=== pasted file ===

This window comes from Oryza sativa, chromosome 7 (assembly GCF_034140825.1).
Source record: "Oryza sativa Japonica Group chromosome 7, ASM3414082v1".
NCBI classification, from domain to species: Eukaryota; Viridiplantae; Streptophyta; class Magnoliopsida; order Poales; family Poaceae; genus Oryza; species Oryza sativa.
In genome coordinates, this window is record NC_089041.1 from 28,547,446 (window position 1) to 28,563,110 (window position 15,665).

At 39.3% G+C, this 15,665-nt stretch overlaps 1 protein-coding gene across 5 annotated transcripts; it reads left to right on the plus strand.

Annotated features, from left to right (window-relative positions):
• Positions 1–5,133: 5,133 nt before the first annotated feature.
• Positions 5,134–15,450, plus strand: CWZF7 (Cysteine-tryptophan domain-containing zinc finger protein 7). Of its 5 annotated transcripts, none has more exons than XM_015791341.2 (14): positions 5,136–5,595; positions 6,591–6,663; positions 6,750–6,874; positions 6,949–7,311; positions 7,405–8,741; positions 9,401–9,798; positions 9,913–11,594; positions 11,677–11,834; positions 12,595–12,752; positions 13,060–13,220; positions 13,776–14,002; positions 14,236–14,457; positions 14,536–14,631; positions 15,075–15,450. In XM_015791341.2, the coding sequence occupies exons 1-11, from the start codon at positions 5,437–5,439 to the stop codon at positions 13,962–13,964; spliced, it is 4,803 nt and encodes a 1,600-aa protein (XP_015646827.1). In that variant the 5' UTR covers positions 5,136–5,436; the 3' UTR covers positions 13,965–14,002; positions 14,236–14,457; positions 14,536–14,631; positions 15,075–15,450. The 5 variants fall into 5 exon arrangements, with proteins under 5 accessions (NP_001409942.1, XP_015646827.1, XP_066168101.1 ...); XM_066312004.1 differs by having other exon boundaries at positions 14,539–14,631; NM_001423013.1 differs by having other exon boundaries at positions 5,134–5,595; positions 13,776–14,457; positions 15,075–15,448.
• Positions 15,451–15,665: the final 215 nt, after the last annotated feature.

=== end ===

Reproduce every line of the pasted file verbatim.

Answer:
This window comes from Oryza sativa, chromosome 7 (assembly GCF_034140825.1).
Source record: "Oryza sativa Japonica Group chromosome 7, ASM3414082v1".
NCBI classification, from domain to species: Eukaryota; Viridiplantae; Streptophyta; class Magnoliopsida; order Poales; family Poaceae; genus Oryza; species Oryza sativa.
In genome coordinates, this window is record NC_089041.1 from 28,547,446 (window position 1) to 28,563,110 (window position 15,665).

At 39.3% G+C, this 15,665-nt stretch overlaps 1 protein-coding gene across 5 annotated transcripts; it reads left to right on the plus strand.

Annotated features, from left to right (window-relative positions):
• Positions 1–5,133: 5,133 nt before the first annotated feature.
• Positions 5,134–15,450, plus strand: CWZF7 (Cysteine-tryptophan domain-containing zinc finger protein 7). Of its 5 annotated transcripts, none has more exons than XM_015791341.2 (14): positions 5,136–5,595; positions 6,591–6,663; positions 6,750–6,874; positions 6,949–7,311; positions 7,405–8,741; positions 9,401–9,798; positions 9,913–11,594; positions 11,677–11,834; positions 12,595–12,752; positions 13,060–13,220; positions 13,776–14,002; positions 14,236–14,457; positions 14,536–14,631; positions 15,075–15,450. In XM_015791341.2, the coding sequence occupies exons 1-11, from the start codon at positions 5,437–5,439 to the stop codon at positions 13,962–13,964; spliced, it is 4,803 nt and encodes a 1,600-aa protein (XP_015646827.1). In that variant the 5' UTR covers positions 5,136–5,436; the 3' UTR covers positions 13,965–14,002; positions 14,236–14,457; positions 14,536–14,631; positions 15,075–15,450. The 5 variants fall into 5 exon arrangements, with proteins under 5 accessions (NP_001409942.1, XP_015646827.1, XP_066168101.1 ...); XM_066312004.1 differs by having other exon boundaries at positions 14,539–14,631; NM_001423013.1 differs by having other exon boundaries at positions 5,134–5,595; positions 13,776–14,457; positions 15,075–15,448.
• Positions 15,451–15,665: the final 215 nt, after the last annotated feature.